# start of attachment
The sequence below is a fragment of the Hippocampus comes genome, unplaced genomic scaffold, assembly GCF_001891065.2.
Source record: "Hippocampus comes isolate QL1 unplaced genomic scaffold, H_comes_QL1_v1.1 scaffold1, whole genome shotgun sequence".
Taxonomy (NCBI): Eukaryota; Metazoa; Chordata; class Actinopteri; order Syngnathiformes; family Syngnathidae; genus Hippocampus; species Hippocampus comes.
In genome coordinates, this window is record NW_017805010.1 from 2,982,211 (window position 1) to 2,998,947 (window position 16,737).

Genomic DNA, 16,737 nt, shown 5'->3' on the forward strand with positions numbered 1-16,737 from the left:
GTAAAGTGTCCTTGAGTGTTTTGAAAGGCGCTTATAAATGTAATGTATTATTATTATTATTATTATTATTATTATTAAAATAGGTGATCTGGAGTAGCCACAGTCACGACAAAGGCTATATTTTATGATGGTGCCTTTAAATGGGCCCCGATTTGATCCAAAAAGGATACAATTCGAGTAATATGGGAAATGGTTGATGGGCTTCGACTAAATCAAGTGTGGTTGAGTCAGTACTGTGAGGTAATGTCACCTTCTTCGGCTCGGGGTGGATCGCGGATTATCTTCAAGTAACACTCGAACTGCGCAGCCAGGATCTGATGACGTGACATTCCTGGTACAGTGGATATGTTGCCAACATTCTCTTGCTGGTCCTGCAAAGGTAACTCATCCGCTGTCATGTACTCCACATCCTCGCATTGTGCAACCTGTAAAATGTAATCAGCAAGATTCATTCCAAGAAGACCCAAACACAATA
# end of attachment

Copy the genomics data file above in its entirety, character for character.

The sequence below is a fragment of the Hippocampus comes genome, unplaced genomic scaffold, assembly GCF_001891065.2.
Source record: "Hippocampus comes isolate QL1 unplaced genomic scaffold, H_comes_QL1_v1.1 scaffold1, whole genome shotgun sequence".
Taxonomy (NCBI): Eukaryota; Metazoa; Chordata; class Actinopteri; order Syngnathiformes; family Syngnathidae; genus Hippocampus; species Hippocampus comes.
In genome coordinates, this window is record NW_017805010.1 from 2,982,211 (window position 1) to 2,998,947 (window position 16,737).

Genomic DNA, 16,737 nt, shown 5'->3' on the forward strand with positions numbered 1-16,737 from the left:
GTAAAGTGTCCTTGAGTGTTTTGAAAGGCGCTTATAAATGTAATGTATTATTATTATTATTATTATTATTATTATTAAAATAGGTGATCTGGAGTAGCCACAGTCACGACAAAGGCTATATTTTATGATGGTGCCTTTAAATGGGCCCCGATTTGATCCAAAAAGGATACAATTCGAGTAATATGGGAAATGGTTGATGGGCTTCGACTAAATCAAGTGTGGTTGAGTCAGTACTGTGAGGTAATGTCACCTTCTTCGGCTCGGGGTGGATCGCGGATTATCTTCAAGTAACACTCGAACTGCGCAGCCAGGATCTGATGACGTGACATTCCTGGTACAGTGGATATGTTGCCAACATTCTCTTGCTGGTCCTGCAAAGGTAACTCATCCGCTGTCATGTACTCCACATCCTCGCATTGTGCAACCTGTAAAATGTAATCAGCAAGATTCATTCCAAGAAGACCCAAACACAATA